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Trading it optional. However, a physical cache needs to have a logbook of some sort. For multi-caches, usually only the last stage has a logbook. It sounds like the multi you're thinking about is an off-set. You'll want to put the bearing and distance in the first stage container, not on the cache page. Otherwise, it's a simple matter to do the calculatin at home, and go straight to stage 2.

 

And just FYI - it's pointless to post the URL to cache pages that haven't been approved yet. No one but the cache owner (and approvers) can view them at that stage. It used to be otherwise, back in the good ol' days.

 

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I don't see why this cache shouldn't be approved. It has a method of verification - like a virtual. The only snag I can see is listing it as a traditional. If it were listed as an unknown, I see no problem at all.

 

It's not that hard to make a micro logbook that will fit in a 35mm film canister. I have placed a couple out there myself.

 

As for trading, I trade in microcaches all the time. Coins, pins, erasers, stickers, and WheresGeorge$ all fit in a 35mm film canister. (Although perhaps not all at the same time.)

 

My suggestion would be to place a micro-logbook and a couple of micro-trinkets in the cache, and resubmit.

 

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I know of several micros that have a small amount of change inside rather than a logbook. You have to e-mail the owner with the amount of change to get credit.

 

However it is quite easy to get a logbook in a film canister. Just take a couple sheets of paper, cut them to the width of the canister and staple together.

 

Here is an example of one of my micro logs.

http://img.Groundspeak.com/cache/log/679473_200.jpg

 

The cache itself is slightly longer than a 35 mm

canister, so your sheets won't be quite as wide.

 

A government that is big enough to give you all you want is big enough to take it all away. -Barry Goldwater

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quote:
as another side note, i was considering doing a multicache where i posted the location of the first cache at geocaching.com, then i would have the distance and bearing to another cache from the posted cache. this would require a compass as would be clearly identified in the description. i did not plan on putting a logbook on the intial cache but in the final cache of this multi-cache. would this be legitimate?


 

It certainly would be legit. However putting a log book in the initial cache would be a mistake.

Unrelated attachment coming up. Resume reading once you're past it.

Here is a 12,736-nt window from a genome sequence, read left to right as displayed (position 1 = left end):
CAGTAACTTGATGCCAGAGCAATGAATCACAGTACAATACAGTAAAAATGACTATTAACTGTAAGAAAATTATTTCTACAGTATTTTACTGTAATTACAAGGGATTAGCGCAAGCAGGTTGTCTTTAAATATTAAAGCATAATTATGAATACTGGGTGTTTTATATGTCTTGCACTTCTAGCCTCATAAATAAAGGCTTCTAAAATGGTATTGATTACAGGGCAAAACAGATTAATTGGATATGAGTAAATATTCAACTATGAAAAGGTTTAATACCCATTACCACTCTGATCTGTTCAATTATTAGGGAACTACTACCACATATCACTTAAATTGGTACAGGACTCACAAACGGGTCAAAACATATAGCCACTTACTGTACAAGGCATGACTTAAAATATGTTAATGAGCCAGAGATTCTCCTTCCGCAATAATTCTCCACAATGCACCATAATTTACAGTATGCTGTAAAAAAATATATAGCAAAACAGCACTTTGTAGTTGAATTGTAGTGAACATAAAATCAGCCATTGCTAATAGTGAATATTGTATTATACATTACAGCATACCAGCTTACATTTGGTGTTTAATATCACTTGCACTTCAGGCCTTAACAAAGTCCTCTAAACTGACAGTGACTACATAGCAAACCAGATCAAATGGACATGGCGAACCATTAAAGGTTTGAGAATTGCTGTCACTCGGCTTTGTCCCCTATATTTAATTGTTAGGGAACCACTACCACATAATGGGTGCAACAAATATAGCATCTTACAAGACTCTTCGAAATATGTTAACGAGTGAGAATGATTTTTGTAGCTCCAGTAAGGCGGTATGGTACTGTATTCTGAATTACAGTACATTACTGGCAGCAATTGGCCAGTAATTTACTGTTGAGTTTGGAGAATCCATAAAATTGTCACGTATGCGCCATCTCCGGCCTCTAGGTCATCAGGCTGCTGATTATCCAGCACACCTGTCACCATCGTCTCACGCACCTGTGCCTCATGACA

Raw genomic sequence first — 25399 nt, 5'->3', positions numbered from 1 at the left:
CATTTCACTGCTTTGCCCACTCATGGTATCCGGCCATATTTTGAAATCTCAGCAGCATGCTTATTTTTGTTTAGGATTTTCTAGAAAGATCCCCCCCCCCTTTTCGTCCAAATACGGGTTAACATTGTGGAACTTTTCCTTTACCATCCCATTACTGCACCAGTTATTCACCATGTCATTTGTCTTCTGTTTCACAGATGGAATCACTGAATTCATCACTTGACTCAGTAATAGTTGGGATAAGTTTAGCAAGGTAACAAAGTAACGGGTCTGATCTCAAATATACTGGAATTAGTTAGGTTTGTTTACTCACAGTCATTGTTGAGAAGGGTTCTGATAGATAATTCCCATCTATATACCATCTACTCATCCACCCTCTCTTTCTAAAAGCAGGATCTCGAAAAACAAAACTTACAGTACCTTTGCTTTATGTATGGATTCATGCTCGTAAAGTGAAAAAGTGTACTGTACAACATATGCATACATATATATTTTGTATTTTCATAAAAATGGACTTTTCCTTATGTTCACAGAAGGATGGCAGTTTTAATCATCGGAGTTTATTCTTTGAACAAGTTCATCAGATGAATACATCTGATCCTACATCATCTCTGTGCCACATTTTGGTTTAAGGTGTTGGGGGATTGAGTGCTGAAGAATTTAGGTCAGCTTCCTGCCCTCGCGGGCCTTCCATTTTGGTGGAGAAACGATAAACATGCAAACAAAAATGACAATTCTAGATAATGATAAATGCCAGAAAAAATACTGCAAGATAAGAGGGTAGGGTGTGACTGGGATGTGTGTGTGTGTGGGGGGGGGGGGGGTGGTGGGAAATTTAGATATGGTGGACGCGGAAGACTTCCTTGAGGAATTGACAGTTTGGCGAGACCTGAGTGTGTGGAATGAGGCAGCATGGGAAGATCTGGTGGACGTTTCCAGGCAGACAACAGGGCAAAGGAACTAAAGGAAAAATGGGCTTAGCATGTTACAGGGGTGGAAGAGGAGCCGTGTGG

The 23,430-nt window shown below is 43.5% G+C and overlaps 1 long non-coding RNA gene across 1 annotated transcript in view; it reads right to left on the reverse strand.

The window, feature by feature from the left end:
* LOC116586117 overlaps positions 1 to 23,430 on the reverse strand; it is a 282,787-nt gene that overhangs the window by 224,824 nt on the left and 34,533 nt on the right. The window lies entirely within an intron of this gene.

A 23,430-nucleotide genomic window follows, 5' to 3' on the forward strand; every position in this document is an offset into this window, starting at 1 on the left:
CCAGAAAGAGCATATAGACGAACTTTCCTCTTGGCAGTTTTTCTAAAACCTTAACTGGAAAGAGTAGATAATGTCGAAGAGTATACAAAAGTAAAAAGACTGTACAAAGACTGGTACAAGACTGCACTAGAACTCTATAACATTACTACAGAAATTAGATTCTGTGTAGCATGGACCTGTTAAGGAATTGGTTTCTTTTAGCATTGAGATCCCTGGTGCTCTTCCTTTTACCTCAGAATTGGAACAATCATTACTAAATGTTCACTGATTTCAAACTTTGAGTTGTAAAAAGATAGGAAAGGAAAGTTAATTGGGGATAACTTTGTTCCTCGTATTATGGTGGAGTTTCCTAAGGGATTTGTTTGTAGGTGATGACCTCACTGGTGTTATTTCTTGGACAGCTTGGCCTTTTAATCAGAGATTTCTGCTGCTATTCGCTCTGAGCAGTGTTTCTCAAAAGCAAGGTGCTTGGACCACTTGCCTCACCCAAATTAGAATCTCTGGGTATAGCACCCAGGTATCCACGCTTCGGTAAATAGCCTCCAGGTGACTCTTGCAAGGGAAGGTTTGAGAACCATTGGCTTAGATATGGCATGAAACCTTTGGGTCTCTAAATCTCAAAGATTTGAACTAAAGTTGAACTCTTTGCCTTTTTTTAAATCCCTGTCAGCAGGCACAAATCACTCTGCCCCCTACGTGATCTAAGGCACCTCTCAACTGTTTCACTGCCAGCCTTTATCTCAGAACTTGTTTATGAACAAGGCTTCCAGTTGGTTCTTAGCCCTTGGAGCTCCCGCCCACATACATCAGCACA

You're gonna get people logging FOUND ITS! for

finding the first stage if it has a log.

 

A government that is big enough to give you all you want is big enough to take it all away. -Barry Goldwater

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While I can see exceptions to not having a logbook in a physical cache, in my opinion this is not a candidate. It is easy enough to place a logbook in a film canister, and without one this pushes the definition of "cache". Caches like this are really more virtuals than anything, and I don't think that they meet the guidelines for virtuals.

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I would certainly vote for approval. It seems that people are getting too worried about the 'rules' here. Personally, I think this is ideal. There is a positive method of verification, there is minimal enviromental impact, there is no requirement to lug a load of 'beads and other trade goods' so that you won't feel guilty over TNLN, and after all, isn't it the hunt that it's all about? Suggestion for Billybob... why not make a pole out of this, and if it's favorable, submit the results to the appropriate admin?

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For a multi, I have used the offset technique. See Play It Safe!

for some ideas. I wanted to make sure visitors stopped at all points. The first container contains only bearing and distance pairs to get the seeker from place to place. A log book exists at the final cache only.

 

Why can't the container be a bit larger? That way, some items could be placed in it. If the placement of the cache requires a small container, then you can still add a log book. The code number is a good idea.